Brunch in Franklin, NC

When I was a journalism student many years ago, I learned that whenever you indicated the name of a city, you needed to indicate what state it was in. There were exceptions (Los Angeles, Chicago, New York, etc…), but in most cases, the state needed to be there. Why? Because in many cases we have not been too original in naming our towns.

In fact, there are many town names that exist in one, two or even three dozen locations in the United States alone. In 2008, the US Postal Service released a list of the most common place names in the United States. Here is your top 12 with the number of locations in ():

12. Oxford (22) – Copied from olde England, I actually lived in Oxford, Ohio, for four years.

11. Ashland (22) – When I was young and would go visit my grandparents, one grandmother would take my brother and I to Ashland, Ohio. Now, it is the home to “Grandpa’s Cheesebarn” that is quite a site to visit.

10. Georgetown (23) – I’ve stayed in the one in the Washington, D.C. area.

9. Madison (24) – Last summer the family stayed a night in Madison, WI, on our way back from Yellowstone.

8. Washington (25) – My nation’s capital.

6. (tie) Salem (26) – Got a witch to try? Salem, MA, is the place for you.

6. (tie) Fairview (26) – My wife’s 98 year grandfather just moved from Fairview, OH.

3. (tie) Bristol (29) – ESPN baby! Bristol, CT.

3. (tie) Clinton (29) – Hmmm. I’ve got nothing.

3. (tie) Springfield (29) – The fictional home of the Simpsons characters, it was later revealed that it is the one in Oregon.

2. Franklin (30) – Located in southwestern North Carolina, it is nestled in the mountains and home to almost 4000 residents.

1. Greenville (37) – One of the largest towns near Franklin, NC, it is located in South Carolina.

North Carolina Sausage and Grits Casserole

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I’m sure this is a staple in Franklin!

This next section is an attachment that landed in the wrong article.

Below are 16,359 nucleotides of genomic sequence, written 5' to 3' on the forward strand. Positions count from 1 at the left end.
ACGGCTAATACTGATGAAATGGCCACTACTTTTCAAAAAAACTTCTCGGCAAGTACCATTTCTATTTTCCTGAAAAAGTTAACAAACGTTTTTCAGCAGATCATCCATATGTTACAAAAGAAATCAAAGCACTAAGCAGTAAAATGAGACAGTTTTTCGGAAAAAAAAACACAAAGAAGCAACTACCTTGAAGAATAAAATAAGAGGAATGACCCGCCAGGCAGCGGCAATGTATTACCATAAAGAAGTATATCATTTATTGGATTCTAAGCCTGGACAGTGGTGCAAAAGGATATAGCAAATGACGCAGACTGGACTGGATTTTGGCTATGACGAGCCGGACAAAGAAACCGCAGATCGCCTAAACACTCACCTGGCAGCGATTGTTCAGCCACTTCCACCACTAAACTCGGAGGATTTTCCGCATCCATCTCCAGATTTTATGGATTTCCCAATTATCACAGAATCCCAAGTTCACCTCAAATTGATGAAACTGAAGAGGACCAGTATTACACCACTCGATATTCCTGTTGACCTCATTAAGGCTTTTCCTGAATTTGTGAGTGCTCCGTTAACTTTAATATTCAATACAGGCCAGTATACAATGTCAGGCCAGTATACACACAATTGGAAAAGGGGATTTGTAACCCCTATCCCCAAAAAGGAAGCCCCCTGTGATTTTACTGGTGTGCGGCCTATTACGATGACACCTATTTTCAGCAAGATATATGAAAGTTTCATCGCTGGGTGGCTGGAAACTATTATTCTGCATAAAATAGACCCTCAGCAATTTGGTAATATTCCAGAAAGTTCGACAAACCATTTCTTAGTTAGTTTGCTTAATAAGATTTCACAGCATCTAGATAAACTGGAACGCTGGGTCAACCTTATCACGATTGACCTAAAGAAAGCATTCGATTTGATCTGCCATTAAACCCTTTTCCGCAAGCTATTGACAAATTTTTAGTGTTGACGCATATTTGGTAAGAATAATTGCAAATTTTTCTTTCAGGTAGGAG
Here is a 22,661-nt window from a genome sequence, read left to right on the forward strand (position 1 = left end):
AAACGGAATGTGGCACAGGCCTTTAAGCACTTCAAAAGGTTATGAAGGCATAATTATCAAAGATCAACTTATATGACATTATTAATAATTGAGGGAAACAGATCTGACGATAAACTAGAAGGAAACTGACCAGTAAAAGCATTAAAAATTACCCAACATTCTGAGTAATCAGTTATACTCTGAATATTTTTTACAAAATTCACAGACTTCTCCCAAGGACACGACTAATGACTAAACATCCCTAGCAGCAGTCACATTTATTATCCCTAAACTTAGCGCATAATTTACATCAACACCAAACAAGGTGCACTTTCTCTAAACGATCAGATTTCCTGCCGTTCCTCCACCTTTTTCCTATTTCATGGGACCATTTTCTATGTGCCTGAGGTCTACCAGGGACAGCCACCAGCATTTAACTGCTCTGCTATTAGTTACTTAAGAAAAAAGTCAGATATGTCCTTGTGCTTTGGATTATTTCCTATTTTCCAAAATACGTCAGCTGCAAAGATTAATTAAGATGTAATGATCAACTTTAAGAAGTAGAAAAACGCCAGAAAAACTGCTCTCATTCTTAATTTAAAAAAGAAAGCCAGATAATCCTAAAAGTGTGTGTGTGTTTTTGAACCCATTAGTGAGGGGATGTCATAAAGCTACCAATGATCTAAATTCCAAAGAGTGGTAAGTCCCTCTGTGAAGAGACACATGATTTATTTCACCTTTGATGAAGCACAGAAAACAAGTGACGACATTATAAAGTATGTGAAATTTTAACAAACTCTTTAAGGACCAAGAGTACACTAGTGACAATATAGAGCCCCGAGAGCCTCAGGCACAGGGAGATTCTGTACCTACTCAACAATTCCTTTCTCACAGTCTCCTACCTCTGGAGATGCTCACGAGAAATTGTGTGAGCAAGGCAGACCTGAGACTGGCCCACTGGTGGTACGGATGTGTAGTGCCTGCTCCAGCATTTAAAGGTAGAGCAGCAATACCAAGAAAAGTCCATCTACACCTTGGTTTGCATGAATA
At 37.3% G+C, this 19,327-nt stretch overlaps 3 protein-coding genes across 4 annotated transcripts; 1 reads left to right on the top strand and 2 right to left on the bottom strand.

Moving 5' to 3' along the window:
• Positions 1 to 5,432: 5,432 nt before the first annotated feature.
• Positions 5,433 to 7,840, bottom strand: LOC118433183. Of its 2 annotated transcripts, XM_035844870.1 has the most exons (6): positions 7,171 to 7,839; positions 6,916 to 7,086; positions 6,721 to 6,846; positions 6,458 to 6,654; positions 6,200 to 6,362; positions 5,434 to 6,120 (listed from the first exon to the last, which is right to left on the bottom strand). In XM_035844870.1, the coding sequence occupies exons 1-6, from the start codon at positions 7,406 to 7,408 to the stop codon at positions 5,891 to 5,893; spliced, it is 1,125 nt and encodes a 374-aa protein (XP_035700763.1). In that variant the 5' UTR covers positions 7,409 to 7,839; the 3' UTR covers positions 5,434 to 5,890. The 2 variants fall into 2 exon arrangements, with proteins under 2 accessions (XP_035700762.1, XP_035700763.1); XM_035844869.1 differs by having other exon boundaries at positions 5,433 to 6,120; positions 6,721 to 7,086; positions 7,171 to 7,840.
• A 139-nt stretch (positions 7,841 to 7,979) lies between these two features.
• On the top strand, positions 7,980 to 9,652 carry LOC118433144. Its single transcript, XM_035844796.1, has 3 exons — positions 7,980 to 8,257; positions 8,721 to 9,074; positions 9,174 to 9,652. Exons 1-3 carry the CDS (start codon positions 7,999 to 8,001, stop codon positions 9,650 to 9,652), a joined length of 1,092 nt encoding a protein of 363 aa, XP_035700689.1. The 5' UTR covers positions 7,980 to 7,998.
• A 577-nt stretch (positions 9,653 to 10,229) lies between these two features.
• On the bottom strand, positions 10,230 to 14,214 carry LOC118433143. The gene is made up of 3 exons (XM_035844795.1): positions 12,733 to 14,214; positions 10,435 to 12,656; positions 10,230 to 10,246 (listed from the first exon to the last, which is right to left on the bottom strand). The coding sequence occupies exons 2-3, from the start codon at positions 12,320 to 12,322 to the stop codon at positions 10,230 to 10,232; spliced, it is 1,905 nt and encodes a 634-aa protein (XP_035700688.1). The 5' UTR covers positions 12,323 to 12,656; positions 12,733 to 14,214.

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I’ve never really cooked much with grits and after making a shrimp and grits dinner, I had some grits to use up, so I found this casserole.

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Fry the sausage. I had some Italian sausage, so I used that instead of the Jimmy Dean.

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Make the grits.

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Add the cheese.

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Pour into a casserole dish. Note, this sits overnight in the fridge.

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It was delicious. A great brunch item!

North Carolina Sausage and Grits Casserole

prep 12 hrs ∙ cook 50 mins ∙ makes 8-10 ∙ source


  • 2 cups water
  • 1/2 teaspoon salt
  • 1/2 cup quick-cooking grits
  • 4 cups grated cheddar cheese
  • 4 eggs, beaten
  • 1 cup milk
  • 1/2 teaspoon dried thyme
  • 1/4 teaspoon garlic powder
  • 2 lbs sausage, cooked, drained and crumbled (we use hot Jimmy Dean hot variety)

    1 Bring water and salt to boil. Stir in grits. Return to boil, reduce heat, then cook for 4 minutes.

    2 In large bowl combine grits and cheese and stir until cheese is melted.

    3 Stir in cold milk, thyme, and garlic powder. Mix well.

    4 Stir in eggs, mixing well.

    5 Stir in sausage.

    6 Pour in 13 X 9 inch pan. Cover and refrigerate overnight.

    7 Remove from refrigerator and let stand 15 minutes. Bake at 350 degrees for 50-55 minutes.


    Calories 682.9
    Calories from Fat 494
    Total Fat 54.9 g
    Saturated Fat 24.5 g
    Cholesterol 222.4 mg
    Sodium 1582.6 mg
    Total Carbohydrate 12.9 g
    Dietary Fiber 0.2 g
    Sugars 0.4 g
    Protein 32.7 g


    Tags: , , , , , , , , , , , , , , , , , , ,

    Categories: Baking3, Breakfast, Cheese3, Eggs, Pork2, Recipes

    Author:The Ranting Chef

    Check out the best recipes at

    2 Comments on “Brunch in Franklin, NC”

    1. November 22, 2014 at 12:20 pm #

      North Carolina does have some great regional food. We have German settlers in the Piedmont region, Irish fishermen on the coast, and the Scotch Irish in the mountains.


    2. November 24, 2014 at 12:11 pm #

      I am from and live in NC and this totally looks like some country mountain cooking. Looks delicious!


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